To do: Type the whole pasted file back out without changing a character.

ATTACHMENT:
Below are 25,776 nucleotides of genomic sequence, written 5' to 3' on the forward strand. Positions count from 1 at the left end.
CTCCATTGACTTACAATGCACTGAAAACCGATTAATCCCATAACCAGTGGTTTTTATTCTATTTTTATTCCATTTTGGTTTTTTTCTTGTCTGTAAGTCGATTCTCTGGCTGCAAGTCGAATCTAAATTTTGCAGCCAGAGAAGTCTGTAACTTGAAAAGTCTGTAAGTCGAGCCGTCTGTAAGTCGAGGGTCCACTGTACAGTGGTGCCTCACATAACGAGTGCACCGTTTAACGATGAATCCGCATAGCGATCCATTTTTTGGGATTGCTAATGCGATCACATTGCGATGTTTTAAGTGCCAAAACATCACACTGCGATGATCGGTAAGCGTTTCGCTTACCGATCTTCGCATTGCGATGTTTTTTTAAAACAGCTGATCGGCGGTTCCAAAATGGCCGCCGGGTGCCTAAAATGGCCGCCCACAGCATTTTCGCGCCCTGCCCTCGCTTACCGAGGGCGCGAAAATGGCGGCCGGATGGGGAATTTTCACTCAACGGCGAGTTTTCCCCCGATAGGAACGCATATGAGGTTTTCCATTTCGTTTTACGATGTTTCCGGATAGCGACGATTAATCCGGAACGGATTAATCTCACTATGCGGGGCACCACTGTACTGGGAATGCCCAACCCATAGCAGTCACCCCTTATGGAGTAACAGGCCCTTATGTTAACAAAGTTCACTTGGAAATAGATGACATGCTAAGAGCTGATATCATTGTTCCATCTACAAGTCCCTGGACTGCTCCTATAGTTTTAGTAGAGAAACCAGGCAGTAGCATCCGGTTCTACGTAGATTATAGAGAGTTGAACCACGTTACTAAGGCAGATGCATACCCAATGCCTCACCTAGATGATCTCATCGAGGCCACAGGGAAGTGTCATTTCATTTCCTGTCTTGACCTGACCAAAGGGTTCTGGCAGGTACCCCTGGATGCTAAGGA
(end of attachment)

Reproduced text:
Below are 25,776 nucleotides of genomic sequence, written 5' to 3' on the forward strand. Positions count from 1 at the left end.
CTCCATTGACTTACAATGCACTGAAAACCGATTAATCCCATAACCAGTGGTTTTTATTCTATTTTTATTCCATTTTGGTTTTTTTCTTGTCTGTAAGTCGATTCTCTGGCTGCAAGTCGAATCTAAATTTTGCAGCCAGAGAAGTCTGTAACTTGAAAAGTCTGTAAGTCGAGCCGTCTGTAAGTCGAGGGTCCACTGTACAGTGGTGCCTCACATAACGAGTGCACCGTTTAACGATGAATCCGCATAGCGATCCATTTTTTGGGATTGCTAATGCGATCACATTGCGATGTTTTAAGTGCCAAAACATCACACTGCGATGATCGGTAAGCGTTTCGCTTACCGATCTTCGCATTGCGATGTTTTTTTAAAACAGCTGATCGGCGGTTCCAAAATGGCCGCCGGGTGCCTAAAATGGCCGCCCACAGCATTTTCGCGCCCTGCCCTCGCTTACCGAGGGCGCGAAAATGGCGGCCGGATGGGGAATTTTCACTCAACGGCGAGTTTTCCCCCGATAGGAACGCATATGAGGTTTTCCATTTCGTTTTACGATGTTTCCGGATAGCGACGATTAATCCGGAACGGATTAATCTCACTATGCGGGGCACCACTGTACTGGGAATGCCCAACCCATAGCAGTCACCCCTTATGGAGTAACAGGCCCTTATGTTAACAAAGTTCACTTGGAAATAGATGACATGCTAAGAGCTGATATCATTGTTCCATCTACAAGTCCCTGGACTGCTCCTATAGTTTTAGTAGAGAAACCAGGCAGTAGCATCCGGTTCTACGTAGATTATAGAGAGTTGAACCACGTTACTAAGGCAGATGCATACCCAATGCCTCACCTAGATGATCTCATCGAGGCCACAGGGAAGTGTCATTTCATTTCCTGTCTTGACCTGACCAAAGGGTTCTGGCAGGTACCCCTGGATGCTAAGGA